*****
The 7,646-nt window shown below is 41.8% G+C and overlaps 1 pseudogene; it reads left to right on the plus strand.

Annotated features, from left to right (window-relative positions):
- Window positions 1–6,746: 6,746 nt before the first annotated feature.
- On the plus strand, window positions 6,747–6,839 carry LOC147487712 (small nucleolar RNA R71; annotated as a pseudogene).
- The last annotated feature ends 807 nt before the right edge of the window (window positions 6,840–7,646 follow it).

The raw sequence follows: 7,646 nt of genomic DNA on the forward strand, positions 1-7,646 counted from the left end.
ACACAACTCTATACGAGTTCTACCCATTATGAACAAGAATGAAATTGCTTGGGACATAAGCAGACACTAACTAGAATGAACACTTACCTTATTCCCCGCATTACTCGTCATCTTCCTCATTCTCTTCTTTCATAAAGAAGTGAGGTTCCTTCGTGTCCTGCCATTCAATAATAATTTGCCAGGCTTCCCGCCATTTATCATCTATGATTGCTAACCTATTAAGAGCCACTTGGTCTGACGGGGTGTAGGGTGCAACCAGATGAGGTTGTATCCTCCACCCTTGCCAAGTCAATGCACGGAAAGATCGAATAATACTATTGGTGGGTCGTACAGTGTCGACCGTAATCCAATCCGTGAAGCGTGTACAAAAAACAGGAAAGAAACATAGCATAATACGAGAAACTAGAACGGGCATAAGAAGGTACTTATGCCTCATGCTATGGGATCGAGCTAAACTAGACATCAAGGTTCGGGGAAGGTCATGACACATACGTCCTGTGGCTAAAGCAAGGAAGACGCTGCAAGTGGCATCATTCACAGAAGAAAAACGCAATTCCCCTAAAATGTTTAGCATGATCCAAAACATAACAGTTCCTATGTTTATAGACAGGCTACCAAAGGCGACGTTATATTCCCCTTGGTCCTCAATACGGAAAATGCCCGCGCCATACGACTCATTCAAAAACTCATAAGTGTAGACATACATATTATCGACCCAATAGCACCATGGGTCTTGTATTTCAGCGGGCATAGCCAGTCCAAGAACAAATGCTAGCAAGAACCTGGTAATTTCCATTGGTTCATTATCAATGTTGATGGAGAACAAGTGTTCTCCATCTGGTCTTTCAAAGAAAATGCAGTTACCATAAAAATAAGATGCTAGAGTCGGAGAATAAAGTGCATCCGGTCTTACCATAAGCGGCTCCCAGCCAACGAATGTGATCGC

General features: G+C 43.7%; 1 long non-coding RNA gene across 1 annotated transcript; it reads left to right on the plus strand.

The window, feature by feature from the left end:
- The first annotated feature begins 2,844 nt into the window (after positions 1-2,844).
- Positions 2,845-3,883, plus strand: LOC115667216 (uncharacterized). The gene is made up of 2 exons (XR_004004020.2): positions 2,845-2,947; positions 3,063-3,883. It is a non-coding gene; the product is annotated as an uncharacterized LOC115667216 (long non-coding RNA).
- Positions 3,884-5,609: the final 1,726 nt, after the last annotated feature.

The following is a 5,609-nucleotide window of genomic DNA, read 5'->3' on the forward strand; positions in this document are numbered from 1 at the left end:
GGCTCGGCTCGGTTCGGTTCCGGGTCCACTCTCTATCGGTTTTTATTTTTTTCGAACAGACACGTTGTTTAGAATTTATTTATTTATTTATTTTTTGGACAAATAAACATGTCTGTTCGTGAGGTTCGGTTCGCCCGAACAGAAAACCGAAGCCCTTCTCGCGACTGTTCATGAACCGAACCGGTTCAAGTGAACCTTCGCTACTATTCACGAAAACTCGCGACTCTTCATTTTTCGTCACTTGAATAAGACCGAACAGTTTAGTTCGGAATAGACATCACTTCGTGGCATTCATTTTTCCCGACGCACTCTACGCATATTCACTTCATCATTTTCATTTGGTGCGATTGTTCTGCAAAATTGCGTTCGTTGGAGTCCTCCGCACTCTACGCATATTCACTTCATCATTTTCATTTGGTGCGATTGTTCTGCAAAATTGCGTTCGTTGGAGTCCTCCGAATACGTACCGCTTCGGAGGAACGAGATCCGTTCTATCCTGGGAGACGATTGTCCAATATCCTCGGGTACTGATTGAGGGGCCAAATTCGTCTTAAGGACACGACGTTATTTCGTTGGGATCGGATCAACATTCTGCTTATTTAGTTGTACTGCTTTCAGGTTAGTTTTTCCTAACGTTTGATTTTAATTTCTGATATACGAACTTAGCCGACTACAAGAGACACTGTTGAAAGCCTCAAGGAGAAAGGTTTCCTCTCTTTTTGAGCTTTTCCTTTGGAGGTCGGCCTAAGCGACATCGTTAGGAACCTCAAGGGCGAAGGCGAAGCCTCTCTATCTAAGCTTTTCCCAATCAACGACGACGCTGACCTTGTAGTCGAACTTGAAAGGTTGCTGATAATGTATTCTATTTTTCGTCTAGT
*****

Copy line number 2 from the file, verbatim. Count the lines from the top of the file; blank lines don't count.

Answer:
Annotated features, from left to right (window-relative positions):